NEWTOWN, Pa., 5 Sept. 2009. The last in a series of eight modernized global positioning system IIR (GPS IIR-M) satellites built by Lockheed Martin has been declared operational by the U.S. Air Force for use in mil apps, and military and civilian navigation, around the world.
The satellite, known as GPS IIR-21(M), was launched from Cape Canaveral Air Force Station on Aug. 17. Lockheed Martin's operations team assisted the Air Force with the launch and early on-orbit maneuvers.
"The team once again executed a smooth and disciplined on-orbit deployment and checkout of all spacecraft systems and we're extremely pleased to have another high-performance GPS IIR-M satellite in our robust constellation," said Col. Dave Madden, the U.S. Air Force GPS Wing Commander. "I salute the entire government-industry GPS IIR-M team for their talent and determination to provide advanced navigation accuracy and reliability for GPS users worldwide."
Lockheed Martin and its navigation payload provider ITT of Clifton, N.J. designed and built 21 IIR spacecraft and modernized eight of those spacecraft designated Block IIR-M.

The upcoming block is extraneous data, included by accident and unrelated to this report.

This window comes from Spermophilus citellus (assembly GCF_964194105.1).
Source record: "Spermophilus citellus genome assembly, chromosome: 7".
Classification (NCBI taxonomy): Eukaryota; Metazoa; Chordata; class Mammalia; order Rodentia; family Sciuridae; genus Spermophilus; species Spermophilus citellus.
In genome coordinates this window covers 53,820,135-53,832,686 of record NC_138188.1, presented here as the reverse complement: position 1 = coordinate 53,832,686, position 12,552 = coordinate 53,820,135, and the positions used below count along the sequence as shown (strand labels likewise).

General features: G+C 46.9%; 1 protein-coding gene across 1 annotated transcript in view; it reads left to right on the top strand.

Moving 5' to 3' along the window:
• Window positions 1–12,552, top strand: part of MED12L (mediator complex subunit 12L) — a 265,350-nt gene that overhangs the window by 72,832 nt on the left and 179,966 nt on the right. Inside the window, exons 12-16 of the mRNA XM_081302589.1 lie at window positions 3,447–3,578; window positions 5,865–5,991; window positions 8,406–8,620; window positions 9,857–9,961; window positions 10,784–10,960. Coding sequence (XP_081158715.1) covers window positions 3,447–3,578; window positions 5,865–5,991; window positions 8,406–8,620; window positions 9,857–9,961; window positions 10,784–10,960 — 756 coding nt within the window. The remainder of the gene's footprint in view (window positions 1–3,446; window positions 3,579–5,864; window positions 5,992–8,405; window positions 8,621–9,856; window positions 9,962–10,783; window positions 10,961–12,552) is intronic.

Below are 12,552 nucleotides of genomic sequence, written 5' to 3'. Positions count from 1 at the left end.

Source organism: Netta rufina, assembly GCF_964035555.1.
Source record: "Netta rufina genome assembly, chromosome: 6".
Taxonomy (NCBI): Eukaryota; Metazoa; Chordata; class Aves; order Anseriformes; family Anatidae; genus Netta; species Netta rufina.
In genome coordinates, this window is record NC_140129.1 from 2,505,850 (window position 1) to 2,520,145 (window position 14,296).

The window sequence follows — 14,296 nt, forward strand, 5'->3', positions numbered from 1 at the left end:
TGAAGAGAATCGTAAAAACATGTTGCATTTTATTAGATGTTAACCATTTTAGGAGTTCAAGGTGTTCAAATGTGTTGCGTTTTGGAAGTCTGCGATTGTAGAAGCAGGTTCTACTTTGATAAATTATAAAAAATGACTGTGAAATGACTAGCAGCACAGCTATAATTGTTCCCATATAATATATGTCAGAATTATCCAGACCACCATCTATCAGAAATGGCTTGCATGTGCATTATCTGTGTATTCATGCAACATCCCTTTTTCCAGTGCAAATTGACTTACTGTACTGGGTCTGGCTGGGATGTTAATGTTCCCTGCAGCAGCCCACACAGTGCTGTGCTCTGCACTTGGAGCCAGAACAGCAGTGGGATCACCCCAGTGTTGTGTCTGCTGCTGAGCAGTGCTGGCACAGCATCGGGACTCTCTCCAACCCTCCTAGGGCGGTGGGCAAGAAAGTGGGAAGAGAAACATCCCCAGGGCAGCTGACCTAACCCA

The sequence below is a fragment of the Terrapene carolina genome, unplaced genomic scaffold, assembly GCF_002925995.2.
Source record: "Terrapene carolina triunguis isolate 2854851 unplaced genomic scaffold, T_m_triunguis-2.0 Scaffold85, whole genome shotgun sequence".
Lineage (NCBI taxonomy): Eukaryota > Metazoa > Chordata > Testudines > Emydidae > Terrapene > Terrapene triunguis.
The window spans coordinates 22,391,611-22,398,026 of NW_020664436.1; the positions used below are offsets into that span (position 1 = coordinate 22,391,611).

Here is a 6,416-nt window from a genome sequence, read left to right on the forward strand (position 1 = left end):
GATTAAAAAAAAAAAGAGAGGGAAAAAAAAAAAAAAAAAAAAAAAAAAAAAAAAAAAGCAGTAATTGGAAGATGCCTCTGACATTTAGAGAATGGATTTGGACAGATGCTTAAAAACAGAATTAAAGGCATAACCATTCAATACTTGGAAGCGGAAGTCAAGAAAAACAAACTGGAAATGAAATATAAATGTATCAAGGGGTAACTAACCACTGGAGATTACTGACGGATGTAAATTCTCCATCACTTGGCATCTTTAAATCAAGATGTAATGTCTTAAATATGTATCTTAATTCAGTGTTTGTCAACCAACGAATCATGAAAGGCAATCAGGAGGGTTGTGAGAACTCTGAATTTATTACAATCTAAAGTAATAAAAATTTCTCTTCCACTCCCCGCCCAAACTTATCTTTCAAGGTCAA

Each IIR-M satellite includes a modernized antenna panel that provides increased signal power to receivers on the ground, two new military signals for improved accuracy, enhanced encryption and anti-jamming capabilities for the military, and a second civil signal that will provide users with an open access signal on a different frequency.
"Reaching this milestone is a critical step in the mission to provide advanced position, timing, and navigation capabilities for the warfighter and civil users," says Don DeGryse, Lockheed Martin's vice president of Navigation Systems. "The launch and operational turnover is a testament to the capabilities of our entire GPS team. Working together with our Air Force partner is a source of tremendous pride for Lockheed Martin."
GPS provides services such as situational awareness and precision weapon guidance for the military. It is also an information resource supporting a wide range of civil, scientific, and commercial functions -- from air traffic control to the Internet -- with precision location and timing information.